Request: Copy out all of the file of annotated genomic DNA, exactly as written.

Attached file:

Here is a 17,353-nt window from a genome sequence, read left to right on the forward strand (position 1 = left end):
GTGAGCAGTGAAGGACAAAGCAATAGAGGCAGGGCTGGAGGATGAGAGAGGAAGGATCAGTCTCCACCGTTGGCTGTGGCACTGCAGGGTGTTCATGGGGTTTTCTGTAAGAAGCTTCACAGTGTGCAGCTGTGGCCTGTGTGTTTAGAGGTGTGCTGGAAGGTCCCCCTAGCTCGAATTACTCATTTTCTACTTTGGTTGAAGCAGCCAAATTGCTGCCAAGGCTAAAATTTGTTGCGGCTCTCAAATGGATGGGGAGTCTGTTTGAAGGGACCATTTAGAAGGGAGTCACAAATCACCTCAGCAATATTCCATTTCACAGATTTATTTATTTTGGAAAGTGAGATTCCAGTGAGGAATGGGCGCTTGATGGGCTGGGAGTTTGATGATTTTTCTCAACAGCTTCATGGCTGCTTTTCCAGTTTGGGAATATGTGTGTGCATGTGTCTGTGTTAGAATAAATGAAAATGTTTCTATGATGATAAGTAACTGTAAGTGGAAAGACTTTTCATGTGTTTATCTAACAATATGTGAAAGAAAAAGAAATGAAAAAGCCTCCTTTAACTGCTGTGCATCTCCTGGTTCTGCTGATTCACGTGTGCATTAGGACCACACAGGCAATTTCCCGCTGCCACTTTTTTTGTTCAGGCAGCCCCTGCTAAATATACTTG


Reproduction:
Here is a 17,353-nt window from a genome sequence, read left to right on the forward strand (position 1 = left end):
GTGAGCAGTGAAGGACAAAGCAATAGAGGCAGGGCTGGAGGATGAGAGAGGAAGGATCAGTCTCCACCGTTGGCTGTGGCACTGCAGGGTGTTCATGGGGTTTTCTGTAAGAAGCTTCACAGTGTGCAGCTGTGGCCTGTGTGTTTAGAGGTGTGCTGGAAGGTCCCCCTAGCTCGAATTACTCATTTTCTACTTTGGTTGAAGCAGCCAAATTGCTGCCAAGGCTAAAATTTGTTGCGGCTCTCAAATGGATGGGGAGTCTGTTTGAAGGGACCATTTAGAAGGGAGTCACAAATCACCTCAGCAATATTCCATTTCACAGATTTATTTATTTTGGAAAGTGAGATTCCAGTGAGGAATGGGCGCTTGATGGGCTGGGAGTTTGATGATTTTTCTCAACAGCTTCATGGCTGCTTTTCCAGTTTGGGAATATGTGTGTGCATGTGTCTGTGTTAGAATAAATGAAAATGTTTCTATGATGATAAGTAACTGTAAGTGGAAAGACTTTTCATGTGTTTATCTAACAATATGTGAAAGAAAAAGAAATGAAAAAGCCTCCTTTAACTGCTGTGCATCTCCTGGTTCTGCTGATTCACGTGTGCATTAGGACCACACAGGCAATTTCCCGCTGCCACTTTTTTTGTTCAGGCAGCCCCTGCTAAATATACTTG